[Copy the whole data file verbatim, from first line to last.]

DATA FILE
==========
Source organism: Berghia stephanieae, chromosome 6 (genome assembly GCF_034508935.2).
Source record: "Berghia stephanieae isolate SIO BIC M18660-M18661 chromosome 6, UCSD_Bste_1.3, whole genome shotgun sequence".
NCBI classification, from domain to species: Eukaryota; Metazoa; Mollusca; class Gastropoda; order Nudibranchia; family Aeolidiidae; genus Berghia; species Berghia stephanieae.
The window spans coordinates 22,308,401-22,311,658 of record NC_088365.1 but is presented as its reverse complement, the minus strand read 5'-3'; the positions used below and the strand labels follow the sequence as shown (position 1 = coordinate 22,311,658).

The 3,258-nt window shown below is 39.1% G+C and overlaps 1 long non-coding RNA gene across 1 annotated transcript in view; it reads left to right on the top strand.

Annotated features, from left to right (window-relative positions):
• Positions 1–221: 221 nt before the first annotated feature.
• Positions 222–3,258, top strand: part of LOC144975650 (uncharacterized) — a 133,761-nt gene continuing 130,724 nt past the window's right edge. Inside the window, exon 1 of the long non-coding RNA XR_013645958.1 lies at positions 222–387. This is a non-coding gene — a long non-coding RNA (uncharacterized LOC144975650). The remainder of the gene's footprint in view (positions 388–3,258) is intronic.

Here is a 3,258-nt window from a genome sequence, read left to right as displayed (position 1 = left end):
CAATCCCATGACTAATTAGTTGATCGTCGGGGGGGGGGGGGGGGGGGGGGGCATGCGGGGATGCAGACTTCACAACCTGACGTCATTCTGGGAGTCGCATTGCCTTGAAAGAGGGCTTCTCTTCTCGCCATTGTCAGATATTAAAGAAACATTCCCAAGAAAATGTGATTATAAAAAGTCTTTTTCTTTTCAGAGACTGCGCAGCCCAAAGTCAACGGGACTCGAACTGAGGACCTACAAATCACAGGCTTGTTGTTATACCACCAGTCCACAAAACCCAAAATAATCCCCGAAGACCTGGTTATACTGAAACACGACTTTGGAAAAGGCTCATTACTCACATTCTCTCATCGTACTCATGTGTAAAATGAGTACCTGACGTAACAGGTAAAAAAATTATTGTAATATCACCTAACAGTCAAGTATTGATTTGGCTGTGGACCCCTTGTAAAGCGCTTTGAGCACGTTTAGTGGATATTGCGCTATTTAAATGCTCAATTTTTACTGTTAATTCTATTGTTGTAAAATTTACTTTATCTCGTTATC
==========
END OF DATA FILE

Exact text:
Source organism: Berghia stephanieae, chromosome 6 (genome assembly GCF_034508935.2).
Source record: "Berghia stephanieae isolate SIO BIC M18660-M18661 chromosome 6, UCSD_Bste_1.3, whole genome shotgun sequence".
NCBI classification, from domain to species: Eukaryota; Metazoa; Mollusca; class Gastropoda; order Nudibranchia; family Aeolidiidae; genus Berghia; species Berghia stephanieae.
The window spans coordinates 22,308,401-22,311,658 of record NC_088365.1 but is presented as its reverse complement, the minus strand read 5'-3'; the positions used below and the strand labels follow the sequence as shown (position 1 = coordinate 22,311,658).

The 3,258-nt window shown below is 39.1% G+C and overlaps 1 long non-coding RNA gene across 1 annotated transcript in view; it reads left to right on the top strand.

Annotated features, from left to right (window-relative positions):
• Positions 1–221: 221 nt before the first annotated feature.
• Positions 222–3,258, top strand: part of LOC144975650 (uncharacterized) — a 133,761-nt gene continuing 130,724 nt past the window's right edge. Inside the window, exon 1 of the long non-coding RNA XR_013645958.1 lies at positions 222–387. This is a non-coding gene — a long non-coding RNA (uncharacterized LOC144975650). The remainder of the gene's footprint in view (positions 388–3,258) is intronic.

Here is a 3,258-nt window from a genome sequence, read left to right as displayed (position 1 = left end):
CAATCCCATGACTAATTAGTTGATCGTCGGGGGGGGGGGGGGGGGGGGGGGCATGCGGGGATGCAGACTTCACAACCTGACGTCATTCTGGGAGTCGCATTGCCTTGAAAGAGGGCTTCTCTTCTCGCCATTGTCAGATATTAAAGAAACATTCCCAAGAAAATGTGATTATAAAAAGTCTTTTTCTTTTCAGAGACTGCGCAGCCCAAAGTCAACGGGACTCGAACTGAGGACCTACAAATCACAGGCTTGTTGTTATACCACCAGTCCACAAAACCCAAAATAATCCCCGAAGACCTGGTTATACTGAAACACGACTTTGGAAAAGGCTCATTACTCACATTCTCTCATCGTACTCATGTGTAAAATGAGTACCTGACGTAACAGGTAAAAAAATTATTGTAATATCACCTAACAGTCAAGTATTGATTTGGCTGTGGACCCCTTGTAAAGCGCTTTGAGCACGTTTAGTGGATATTGCGCTATTTAAATGCTCAATTTTTACTGTTAATTCTATTGTTGTAAAATTTACTTTATCTCGTTATC